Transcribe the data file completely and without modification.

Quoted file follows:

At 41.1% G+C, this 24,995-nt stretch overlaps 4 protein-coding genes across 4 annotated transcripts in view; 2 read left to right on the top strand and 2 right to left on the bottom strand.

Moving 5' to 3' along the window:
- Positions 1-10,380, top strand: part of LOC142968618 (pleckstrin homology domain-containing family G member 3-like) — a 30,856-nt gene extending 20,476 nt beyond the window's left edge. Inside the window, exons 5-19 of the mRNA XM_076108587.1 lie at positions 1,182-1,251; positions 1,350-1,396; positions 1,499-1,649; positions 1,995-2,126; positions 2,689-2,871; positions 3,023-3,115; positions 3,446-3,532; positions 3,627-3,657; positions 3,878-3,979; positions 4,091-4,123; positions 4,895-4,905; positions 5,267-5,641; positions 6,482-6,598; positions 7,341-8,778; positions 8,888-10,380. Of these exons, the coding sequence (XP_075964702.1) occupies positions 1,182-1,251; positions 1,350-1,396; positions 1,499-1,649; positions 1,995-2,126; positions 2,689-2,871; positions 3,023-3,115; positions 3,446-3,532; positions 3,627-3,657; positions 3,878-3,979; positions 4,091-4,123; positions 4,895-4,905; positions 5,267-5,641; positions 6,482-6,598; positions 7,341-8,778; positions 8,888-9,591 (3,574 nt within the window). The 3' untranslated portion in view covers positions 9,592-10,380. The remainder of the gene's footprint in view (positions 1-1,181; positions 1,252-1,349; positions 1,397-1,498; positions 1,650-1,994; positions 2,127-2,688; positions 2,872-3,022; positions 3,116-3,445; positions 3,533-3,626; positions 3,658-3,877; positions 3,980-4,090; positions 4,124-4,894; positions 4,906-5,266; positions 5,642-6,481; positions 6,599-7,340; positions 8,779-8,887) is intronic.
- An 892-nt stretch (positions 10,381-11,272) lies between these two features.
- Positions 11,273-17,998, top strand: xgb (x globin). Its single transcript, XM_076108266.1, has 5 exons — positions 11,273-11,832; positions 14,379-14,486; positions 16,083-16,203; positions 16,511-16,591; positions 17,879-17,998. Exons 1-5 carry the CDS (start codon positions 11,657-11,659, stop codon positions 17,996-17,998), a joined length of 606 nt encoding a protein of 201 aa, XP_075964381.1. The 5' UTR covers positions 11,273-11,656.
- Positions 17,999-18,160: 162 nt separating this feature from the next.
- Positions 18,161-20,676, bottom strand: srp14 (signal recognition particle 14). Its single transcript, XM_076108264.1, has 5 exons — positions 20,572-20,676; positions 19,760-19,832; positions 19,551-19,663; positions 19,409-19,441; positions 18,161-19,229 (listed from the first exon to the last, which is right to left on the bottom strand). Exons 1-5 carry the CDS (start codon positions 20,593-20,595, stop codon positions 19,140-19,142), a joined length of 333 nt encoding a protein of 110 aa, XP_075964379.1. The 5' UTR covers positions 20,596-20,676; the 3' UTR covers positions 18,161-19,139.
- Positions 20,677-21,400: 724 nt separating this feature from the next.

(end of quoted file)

At 41.1% G+C, this 24,995-nt stretch overlaps 4 protein-coding genes across 4 annotated transcripts in view; 2 read left to right on the top strand and 2 right to left on the bottom strand.

Moving 5' to 3' along the window:
- Positions 1-10,380, top strand: part of LOC142968618 (pleckstrin homology domain-containing family G member 3-like) — a 30,856-nt gene extending 20,476 nt beyond the window's left edge. Inside the window, exons 5-19 of the mRNA XM_076108587.1 lie at positions 1,182-1,251; positions 1,350-1,396; positions 1,499-1,649; positions 1,995-2,126; positions 2,689-2,871; positions 3,023-3,115; positions 3,446-3,532; positions 3,627-3,657; positions 3,878-3,979; positions 4,091-4,123; positions 4,895-4,905; positions 5,267-5,641; positions 6,482-6,598; positions 7,341-8,778; positions 8,888-10,380. Of these exons, the coding sequence (XP_075964702.1) occupies positions 1,182-1,251; positions 1,350-1,396; positions 1,499-1,649; positions 1,995-2,126; positions 2,689-2,871; positions 3,023-3,115; positions 3,446-3,532; positions 3,627-3,657; positions 3,878-3,979; positions 4,091-4,123; positions 4,895-4,905; positions 5,267-5,641; positions 6,482-6,598; positions 7,341-8,778; positions 8,888-9,591 (3,574 nt within the window). The 3' untranslated portion in view covers positions 9,592-10,380. The remainder of the gene's footprint in view (positions 1-1,181; positions 1,252-1,349; positions 1,397-1,498; positions 1,650-1,994; positions 2,127-2,688; positions 2,872-3,022; positions 3,116-3,445; positions 3,533-3,626; positions 3,658-3,877; positions 3,980-4,090; positions 4,124-4,894; positions 4,906-5,266; positions 5,642-6,481; positions 6,599-7,340; positions 8,779-8,887) is intronic.
- An 892-nt stretch (positions 10,381-11,272) lies between these two features.
- Positions 11,273-17,998, top strand: xgb (x globin). Its single transcript, XM_076108266.1, has 5 exons — positions 11,273-11,832; positions 14,379-14,486; positions 16,083-16,203; positions 16,511-16,591; positions 17,879-17,998. Exons 1-5 carry the CDS (start codon positions 11,657-11,659, stop codon positions 17,996-17,998), a joined length of 606 nt encoding a protein of 201 aa, XP_075964381.1. The 5' UTR covers positions 11,273-11,656.
- Positions 17,999-18,160: 162 nt separating this feature from the next.
- Positions 18,161-20,676, bottom strand: srp14 (signal recognition particle 14). Its single transcript, XM_076108264.1, has 5 exons — positions 20,572-20,676; positions 19,760-19,832; positions 19,551-19,663; positions 19,409-19,441; positions 18,161-19,229 (listed from the first exon to the last, which is right to left on the bottom strand). Exons 1-5 carry the CDS (start codon positions 20,593-20,595, stop codon positions 19,140-19,142), a joined length of 333 nt encoding a protein of 110 aa, XP_075964379.1. The 5' UTR covers positions 20,596-20,676; the 3' UTR covers positions 18,161-19,139.
- Positions 20,677-21,400: 724 nt separating this feature from the next.